There are a number of ways to communicate during the relationship. Any of these can be stand alone, or blended depending on the mutual agreement of the pair.

Face to face: traditionally for an in-house relationship, or where the Mentor is located near to the mentee. In some cases either party may be prepared to travel, however, the costs of doing so should be agreed in setting up the agreement.

Telephone: this is a very much underrated approach which allows the Mentor to focus on what is being said and how it is being said. More importantly it is often what “is not” being said that reveals the most. Without the body language, the Mentor can tune in and focus on the speed, diction and emphasis of what is being communicated.

Electronically: by the use of email in a regular exchange. Again depending on where the Mentor and Mentee are located, email exchange may be the most effective form of communicating. The Mentor can absorb the communication, ask well-formed questions and also respond to requests from the Mentee.

Skype: this way of communicating is becoming ever more popular with Mentors and Coaches alike. It allows for voice and video communication and is available at little or no cost. It is a much more flexible platform than the traditional face to face. This is particularly relevant where distance or time zones have an impact.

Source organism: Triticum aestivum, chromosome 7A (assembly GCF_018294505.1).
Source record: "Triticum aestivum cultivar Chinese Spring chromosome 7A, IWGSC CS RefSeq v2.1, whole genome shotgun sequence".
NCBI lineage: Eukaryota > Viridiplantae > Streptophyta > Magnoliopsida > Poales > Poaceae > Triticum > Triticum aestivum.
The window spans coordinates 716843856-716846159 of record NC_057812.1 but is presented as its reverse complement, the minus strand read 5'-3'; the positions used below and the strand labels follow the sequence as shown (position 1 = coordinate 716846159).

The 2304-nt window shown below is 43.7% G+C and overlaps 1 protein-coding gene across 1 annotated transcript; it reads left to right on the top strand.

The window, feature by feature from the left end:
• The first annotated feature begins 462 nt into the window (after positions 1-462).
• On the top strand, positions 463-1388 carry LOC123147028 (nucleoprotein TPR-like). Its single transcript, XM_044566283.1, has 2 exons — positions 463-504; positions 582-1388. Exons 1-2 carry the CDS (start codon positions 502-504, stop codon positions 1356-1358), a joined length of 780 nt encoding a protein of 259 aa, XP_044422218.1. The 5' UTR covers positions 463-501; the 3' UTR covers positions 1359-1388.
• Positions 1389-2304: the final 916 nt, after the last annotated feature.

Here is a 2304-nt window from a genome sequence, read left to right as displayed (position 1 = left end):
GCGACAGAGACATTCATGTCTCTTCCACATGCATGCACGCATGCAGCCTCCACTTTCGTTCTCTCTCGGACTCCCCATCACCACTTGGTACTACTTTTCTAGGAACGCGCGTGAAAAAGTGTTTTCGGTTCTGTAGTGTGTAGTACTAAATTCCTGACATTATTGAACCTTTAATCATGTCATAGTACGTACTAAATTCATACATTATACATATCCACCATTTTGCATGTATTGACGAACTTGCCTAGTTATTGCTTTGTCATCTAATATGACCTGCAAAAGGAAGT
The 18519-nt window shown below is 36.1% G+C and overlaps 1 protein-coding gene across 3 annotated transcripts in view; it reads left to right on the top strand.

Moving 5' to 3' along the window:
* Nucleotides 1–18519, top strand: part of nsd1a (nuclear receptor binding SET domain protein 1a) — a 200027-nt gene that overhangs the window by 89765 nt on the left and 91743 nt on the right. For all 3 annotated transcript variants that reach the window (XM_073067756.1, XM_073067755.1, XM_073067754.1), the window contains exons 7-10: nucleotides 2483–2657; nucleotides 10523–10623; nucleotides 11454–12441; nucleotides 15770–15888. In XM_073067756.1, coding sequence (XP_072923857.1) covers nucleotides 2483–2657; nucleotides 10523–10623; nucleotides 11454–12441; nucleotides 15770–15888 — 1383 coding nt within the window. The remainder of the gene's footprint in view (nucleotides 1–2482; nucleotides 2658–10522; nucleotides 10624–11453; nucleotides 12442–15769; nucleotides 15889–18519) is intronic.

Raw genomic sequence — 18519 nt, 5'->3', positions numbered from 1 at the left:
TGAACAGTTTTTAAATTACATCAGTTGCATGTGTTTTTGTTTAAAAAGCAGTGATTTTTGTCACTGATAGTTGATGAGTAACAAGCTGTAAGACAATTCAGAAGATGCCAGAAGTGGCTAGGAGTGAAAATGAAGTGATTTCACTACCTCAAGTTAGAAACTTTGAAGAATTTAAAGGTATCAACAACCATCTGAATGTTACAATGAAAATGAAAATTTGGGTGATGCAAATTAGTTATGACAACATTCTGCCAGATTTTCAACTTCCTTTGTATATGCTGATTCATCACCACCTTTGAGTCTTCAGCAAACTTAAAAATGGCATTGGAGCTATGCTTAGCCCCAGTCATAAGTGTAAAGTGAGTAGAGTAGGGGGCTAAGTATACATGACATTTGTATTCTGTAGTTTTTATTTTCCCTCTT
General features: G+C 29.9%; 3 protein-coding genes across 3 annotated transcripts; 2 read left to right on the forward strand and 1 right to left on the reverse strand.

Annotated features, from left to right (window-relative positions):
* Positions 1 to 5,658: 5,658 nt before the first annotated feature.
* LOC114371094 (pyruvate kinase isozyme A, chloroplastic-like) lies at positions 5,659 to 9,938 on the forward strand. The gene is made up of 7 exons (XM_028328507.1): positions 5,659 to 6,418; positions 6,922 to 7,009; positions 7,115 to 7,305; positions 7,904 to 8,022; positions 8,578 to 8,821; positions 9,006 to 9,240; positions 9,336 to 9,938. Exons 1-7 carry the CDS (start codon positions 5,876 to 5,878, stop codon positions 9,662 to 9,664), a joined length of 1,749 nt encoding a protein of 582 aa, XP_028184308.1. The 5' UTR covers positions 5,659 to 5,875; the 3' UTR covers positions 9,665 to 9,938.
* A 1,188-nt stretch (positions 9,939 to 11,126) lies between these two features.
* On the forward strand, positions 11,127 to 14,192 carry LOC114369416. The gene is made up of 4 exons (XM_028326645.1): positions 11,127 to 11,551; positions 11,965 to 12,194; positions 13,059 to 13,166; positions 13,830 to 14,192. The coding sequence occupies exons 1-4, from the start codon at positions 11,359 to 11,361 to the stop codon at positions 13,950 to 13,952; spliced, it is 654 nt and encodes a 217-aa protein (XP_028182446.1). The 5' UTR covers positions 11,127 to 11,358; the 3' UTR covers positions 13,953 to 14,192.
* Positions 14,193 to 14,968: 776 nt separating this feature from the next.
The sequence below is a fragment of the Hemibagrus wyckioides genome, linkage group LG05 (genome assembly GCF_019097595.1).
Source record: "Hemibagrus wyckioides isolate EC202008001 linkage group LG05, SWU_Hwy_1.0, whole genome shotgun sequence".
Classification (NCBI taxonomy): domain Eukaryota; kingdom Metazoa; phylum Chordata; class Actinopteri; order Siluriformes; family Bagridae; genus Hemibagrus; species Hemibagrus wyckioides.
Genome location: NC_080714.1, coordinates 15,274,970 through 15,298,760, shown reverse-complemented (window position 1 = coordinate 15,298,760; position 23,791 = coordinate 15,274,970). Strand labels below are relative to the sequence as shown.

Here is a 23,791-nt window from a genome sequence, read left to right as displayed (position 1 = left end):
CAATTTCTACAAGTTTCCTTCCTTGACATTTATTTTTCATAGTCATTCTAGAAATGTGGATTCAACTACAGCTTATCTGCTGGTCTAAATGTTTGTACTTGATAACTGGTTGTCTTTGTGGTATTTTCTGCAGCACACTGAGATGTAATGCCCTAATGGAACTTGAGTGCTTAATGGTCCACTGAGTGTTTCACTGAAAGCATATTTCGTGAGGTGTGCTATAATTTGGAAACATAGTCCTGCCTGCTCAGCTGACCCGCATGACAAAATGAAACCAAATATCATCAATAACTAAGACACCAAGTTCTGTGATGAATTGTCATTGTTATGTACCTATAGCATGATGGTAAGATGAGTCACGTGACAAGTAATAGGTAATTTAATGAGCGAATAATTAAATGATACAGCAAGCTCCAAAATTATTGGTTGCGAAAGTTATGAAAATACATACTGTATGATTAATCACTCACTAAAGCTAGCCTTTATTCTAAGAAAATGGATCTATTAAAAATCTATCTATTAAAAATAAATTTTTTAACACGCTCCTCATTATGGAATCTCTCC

Which way you choose to communicate is not critical as long as it works for both parties. Some will be more comfortable with face to face whereas others will be just as willing to communicate via Skype.

How often?

It is argued that a “one off” session may help bring some clarity to a particular topic or situation, but to achieve lasting change and progress a number of sessions are advised. These might be quite close together in the beginning to define goals and set out strategies (perhaps once a week) leading to a longer frequency such as monthly meetings to review and monitor progress. The CILT Mentoring Program recommends an initial one year relationship.

The Process 

The Mentoring process is one of continued review and feedback, a typical example is shown below
– First meeting – build relationship, establish boundaries
– Mentor / Mentee agreement on goals and objectives – face to face or electronically
– Continued Mentor / Mentee contact – face to face or electronically
– Review – assess progress / review

Who makes a good Mentor?

When deciding on a suitable Mentor or Coach you need to ensure that they are suitably qualified. This can be both vocationally in the area they have worked, as well as possessing the relevant level of Mentor / Coach training. They will need to have amongst others the following skills and abilities;
• Listening
• Questioning
• Empathy
• Non judgemental
• Giving feedback

The CILT has its own panel of trained Mentors who are available to the membership. There are also online directories for Coaches and Mentors that you can also approach independently with various experience and costs.